Delaware, Montana, New Hampshire, Washington.

  • FIRING SQUAD: There is reportedly no protocol for the procedure, which according to information involves a five man team, one of who will use a blank bullet so that none of them knows who was the real executioner.

States using Firing Squad:

Idaho, Oklahoma, Utah.

The total executions made by the United States since 1976 are 618, the state that have done more executions is Texas with 209 executions, and the years with more executions is 1999 with a total of 98 executions.

There are 11 states that don't have death penalty are: Alaska, Washington DC, Hawaii, Iowa, Maine, Massachusetts, Michigan, Minnesota, North Dakota, Vermont, West Virginia, Wisconsin.


“PRO” ARGUMENTS

There are some arguments in favor of the death penalty.

  • People who do something very wrong have to pay with something serious, and it should be with the death penalty.

  • There are people who are so bad that its better to have them dead than alive, because they could be so dangerous that if they were in jail, they might escape, so it is better to kill them.


“CON” ARGUMENTS

Some of the reasons against the death penalty are:

  • It is do ironic that they give the death penalty to someone who kills another person. But what happens when you kill a person? Somebody will kill you because you deserve that. So that means that the other person who will kill you for killing someone deserves to die to.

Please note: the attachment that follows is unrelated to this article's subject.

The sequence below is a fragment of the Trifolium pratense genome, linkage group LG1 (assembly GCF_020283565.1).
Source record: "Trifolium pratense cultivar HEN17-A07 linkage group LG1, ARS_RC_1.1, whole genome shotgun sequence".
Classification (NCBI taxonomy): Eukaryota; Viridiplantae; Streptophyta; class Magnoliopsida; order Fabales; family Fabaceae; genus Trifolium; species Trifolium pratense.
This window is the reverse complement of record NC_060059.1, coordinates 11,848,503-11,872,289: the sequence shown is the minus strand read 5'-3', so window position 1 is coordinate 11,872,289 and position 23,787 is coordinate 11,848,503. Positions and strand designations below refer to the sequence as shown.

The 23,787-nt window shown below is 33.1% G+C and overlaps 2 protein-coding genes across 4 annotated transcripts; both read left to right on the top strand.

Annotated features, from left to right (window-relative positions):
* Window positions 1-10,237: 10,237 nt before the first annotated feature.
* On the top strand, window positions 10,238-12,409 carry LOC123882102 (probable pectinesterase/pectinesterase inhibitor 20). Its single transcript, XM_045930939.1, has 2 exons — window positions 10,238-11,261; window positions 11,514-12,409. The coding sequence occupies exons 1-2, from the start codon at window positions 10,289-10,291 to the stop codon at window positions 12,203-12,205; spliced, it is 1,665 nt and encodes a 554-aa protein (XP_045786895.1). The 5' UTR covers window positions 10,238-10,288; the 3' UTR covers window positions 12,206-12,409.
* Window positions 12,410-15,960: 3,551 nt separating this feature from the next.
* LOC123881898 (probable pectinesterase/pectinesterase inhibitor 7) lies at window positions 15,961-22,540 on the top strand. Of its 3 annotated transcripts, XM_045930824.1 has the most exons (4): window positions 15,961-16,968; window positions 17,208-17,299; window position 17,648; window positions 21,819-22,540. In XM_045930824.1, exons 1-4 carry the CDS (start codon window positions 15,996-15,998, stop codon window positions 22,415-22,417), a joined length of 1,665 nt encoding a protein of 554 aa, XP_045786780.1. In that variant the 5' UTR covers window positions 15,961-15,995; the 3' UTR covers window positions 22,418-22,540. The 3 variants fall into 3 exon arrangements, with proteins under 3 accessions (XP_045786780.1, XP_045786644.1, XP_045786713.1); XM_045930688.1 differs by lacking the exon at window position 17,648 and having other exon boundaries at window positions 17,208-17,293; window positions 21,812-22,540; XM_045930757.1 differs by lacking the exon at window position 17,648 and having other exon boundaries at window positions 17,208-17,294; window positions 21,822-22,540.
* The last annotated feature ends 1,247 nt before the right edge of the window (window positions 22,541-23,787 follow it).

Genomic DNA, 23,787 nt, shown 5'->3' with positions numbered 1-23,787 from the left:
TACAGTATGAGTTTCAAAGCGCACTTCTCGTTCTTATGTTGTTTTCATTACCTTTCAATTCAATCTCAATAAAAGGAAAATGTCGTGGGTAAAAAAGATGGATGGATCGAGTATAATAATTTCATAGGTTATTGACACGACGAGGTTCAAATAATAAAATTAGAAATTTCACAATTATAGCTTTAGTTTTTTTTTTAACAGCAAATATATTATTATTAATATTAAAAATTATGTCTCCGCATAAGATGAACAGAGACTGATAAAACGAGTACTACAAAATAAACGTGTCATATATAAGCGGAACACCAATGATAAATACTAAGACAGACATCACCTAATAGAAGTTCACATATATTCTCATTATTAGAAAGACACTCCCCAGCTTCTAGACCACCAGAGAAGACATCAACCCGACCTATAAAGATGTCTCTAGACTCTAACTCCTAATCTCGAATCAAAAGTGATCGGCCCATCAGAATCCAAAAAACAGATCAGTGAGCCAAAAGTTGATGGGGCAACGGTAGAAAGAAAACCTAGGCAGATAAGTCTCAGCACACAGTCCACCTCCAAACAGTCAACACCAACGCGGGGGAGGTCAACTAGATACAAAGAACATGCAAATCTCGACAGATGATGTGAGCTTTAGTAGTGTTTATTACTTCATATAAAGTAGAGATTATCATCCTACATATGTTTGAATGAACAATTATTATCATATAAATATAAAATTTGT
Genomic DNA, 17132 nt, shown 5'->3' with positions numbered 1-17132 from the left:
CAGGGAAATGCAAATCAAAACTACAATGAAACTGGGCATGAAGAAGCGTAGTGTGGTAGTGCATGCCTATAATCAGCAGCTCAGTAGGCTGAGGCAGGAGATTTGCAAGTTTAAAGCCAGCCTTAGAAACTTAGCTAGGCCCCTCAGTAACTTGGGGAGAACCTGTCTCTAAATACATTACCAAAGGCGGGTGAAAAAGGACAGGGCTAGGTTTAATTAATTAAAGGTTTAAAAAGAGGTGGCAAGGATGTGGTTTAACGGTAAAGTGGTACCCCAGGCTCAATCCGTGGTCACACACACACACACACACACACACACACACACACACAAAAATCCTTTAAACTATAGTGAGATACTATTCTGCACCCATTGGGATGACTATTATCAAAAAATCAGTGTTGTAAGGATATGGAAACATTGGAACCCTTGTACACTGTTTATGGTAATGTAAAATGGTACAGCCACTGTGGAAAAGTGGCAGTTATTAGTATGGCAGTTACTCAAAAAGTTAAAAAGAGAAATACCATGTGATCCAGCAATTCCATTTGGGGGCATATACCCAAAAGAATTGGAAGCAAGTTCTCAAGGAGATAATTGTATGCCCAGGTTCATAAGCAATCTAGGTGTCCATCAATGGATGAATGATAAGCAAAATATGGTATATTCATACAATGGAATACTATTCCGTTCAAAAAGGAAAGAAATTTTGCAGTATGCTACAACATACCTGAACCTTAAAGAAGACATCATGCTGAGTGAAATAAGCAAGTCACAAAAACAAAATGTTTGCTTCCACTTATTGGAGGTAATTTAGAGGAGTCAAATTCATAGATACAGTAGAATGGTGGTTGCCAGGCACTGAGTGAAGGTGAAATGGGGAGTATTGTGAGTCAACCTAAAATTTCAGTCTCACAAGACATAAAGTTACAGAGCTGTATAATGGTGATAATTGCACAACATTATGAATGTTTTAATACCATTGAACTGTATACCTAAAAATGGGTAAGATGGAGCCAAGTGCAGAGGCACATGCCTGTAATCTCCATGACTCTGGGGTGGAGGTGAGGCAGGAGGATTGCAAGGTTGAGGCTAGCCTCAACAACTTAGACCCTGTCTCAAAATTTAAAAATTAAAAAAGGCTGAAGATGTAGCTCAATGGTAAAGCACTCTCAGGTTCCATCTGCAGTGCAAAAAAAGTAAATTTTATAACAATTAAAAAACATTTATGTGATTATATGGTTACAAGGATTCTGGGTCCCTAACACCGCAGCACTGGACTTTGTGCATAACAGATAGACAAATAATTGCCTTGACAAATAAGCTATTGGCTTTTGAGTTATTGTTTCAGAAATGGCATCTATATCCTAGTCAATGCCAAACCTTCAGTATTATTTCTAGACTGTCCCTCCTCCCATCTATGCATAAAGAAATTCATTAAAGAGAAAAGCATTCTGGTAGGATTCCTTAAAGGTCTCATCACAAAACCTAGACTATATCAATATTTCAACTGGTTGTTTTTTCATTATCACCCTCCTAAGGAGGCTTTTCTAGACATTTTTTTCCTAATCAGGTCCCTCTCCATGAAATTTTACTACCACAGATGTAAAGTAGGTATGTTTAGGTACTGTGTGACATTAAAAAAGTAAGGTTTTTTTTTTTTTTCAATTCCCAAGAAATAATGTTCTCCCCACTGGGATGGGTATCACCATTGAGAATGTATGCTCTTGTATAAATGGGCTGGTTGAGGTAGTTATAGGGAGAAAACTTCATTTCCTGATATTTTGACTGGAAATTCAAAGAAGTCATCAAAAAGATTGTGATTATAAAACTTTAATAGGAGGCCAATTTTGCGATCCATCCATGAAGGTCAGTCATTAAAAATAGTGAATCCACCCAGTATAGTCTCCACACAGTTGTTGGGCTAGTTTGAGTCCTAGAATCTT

• Some ways that the states use to kill people are barbaric ways.

  • Any body has the right to take the life of anybody, under these conditions.

  • Maybe when they condemn someone and later they kill him or her, they probably could be innocent and they are taking the life of an innocent person.


CONCLUSIONS

I do not really agree with just one opinion because I think that capital punishment is a very important problem because, if for some reason in this world, someone makes a mistake and he or she feels sorry for doing that, I think they deserve another opportunity, but in some cases there are really bad people. I think that condemning them to death is not the perfect punishment because they just die, and I think that they have to suffer at least a little.


BIBLIOGRAPHY

METHODS OF EXECUTION

http://www.agitator.com/dp/methods/index.html

(19 Aug. 1999)

DEMOGRAPHICS OF THE DEATH

http://www.sun.soci.nui.edu/~critcrim/dp/states/using.txt

(1996)

AMNESTY INTERNATIONAL

http://web.amnesty.org/ai.nsf/Index/ACT500012000

(4 Dec. 2000)

EXECUTION IN THE U.S. SINCE 1976

http://sun.soci.nui.edu/~critcrim/dp/faq/howmany-00.htmal

(3 Mar. 2000)